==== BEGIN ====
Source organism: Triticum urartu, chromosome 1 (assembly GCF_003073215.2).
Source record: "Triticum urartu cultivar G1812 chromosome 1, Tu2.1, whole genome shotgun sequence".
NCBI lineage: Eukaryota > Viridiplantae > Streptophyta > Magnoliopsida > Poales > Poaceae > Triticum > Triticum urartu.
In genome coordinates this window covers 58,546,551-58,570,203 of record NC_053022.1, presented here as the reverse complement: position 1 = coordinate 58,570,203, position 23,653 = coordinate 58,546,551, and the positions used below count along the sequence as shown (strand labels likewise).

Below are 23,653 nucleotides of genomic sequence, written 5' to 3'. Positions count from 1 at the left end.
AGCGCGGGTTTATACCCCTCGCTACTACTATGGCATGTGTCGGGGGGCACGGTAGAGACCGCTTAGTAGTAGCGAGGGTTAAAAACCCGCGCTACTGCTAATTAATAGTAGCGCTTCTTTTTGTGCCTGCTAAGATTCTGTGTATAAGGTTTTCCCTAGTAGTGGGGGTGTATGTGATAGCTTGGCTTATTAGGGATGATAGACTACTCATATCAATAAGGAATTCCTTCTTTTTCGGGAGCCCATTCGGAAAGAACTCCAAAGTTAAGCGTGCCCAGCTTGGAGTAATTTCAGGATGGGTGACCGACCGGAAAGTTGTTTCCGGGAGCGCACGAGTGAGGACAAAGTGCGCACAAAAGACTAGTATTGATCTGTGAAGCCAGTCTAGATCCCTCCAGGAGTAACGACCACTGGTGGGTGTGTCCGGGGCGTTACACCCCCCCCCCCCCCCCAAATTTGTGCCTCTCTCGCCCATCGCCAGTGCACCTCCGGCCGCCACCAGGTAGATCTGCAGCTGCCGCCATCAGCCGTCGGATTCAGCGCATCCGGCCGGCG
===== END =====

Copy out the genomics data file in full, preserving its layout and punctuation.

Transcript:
Source organism: Triticum urartu, chromosome 1 (assembly GCF_003073215.2).
Source record: "Triticum urartu cultivar G1812 chromosome 1, Tu2.1, whole genome shotgun sequence".
NCBI lineage: Eukaryota > Viridiplantae > Streptophyta > Magnoliopsida > Poales > Poaceae > Triticum > Triticum urartu.
In genome coordinates this window covers 58,546,551-58,570,203 of record NC_053022.1, presented here as the reverse complement: position 1 = coordinate 58,570,203, position 23,653 = coordinate 58,546,551, and the positions used below count along the sequence as shown (strand labels likewise).

Below are 23,653 nucleotides of genomic sequence, written 5' to 3'. Positions count from 1 at the left end.
AGCGCGGGTTTATACCCCTCGCTACTACTATGGCATGTGTCGGGGGGCACGGTAGAGACCGCTTAGTAGTAGCGAGGGTTAAAAACCCGCGCTACTGCTAATTAATAGTAGCGCTTCTTTTTGTGCCTGCTAAGATTCTGTGTATAAGGTTTTCCCTAGTAGTGGGGGTGTATGTGATAGCTTGGCTTATTAGGGATGATAGACTACTCATATCAATAAGGAATTCCTTCTTTTTCGGGAGCCCATTCGGAAAGAACTCCAAAGTTAAGCGTGCCCAGCTTGGAGTAATTTCAGGATGGGTGACCGACCGGAAAGTTGTTTCCGGGAGCGCACGAGTGAGGACAAAGTGCGCACAAAAGACTAGTATTGATCTGTGAAGCCAGTCTAGATCCCTCCAGGAGTAACGACCACTGGTGGGTGTGTCCGGGGCGTTACACCCCCCCCCCCCCCCCAAATTTGTGCCTCTCTCGCCCATCGCCAGTGCACCTCCGGCCGCCACCAGGTAGATCTGCAGCTGCCGCCATCAGCCGTCGGATTCAGCGCATCCGGCCGGCG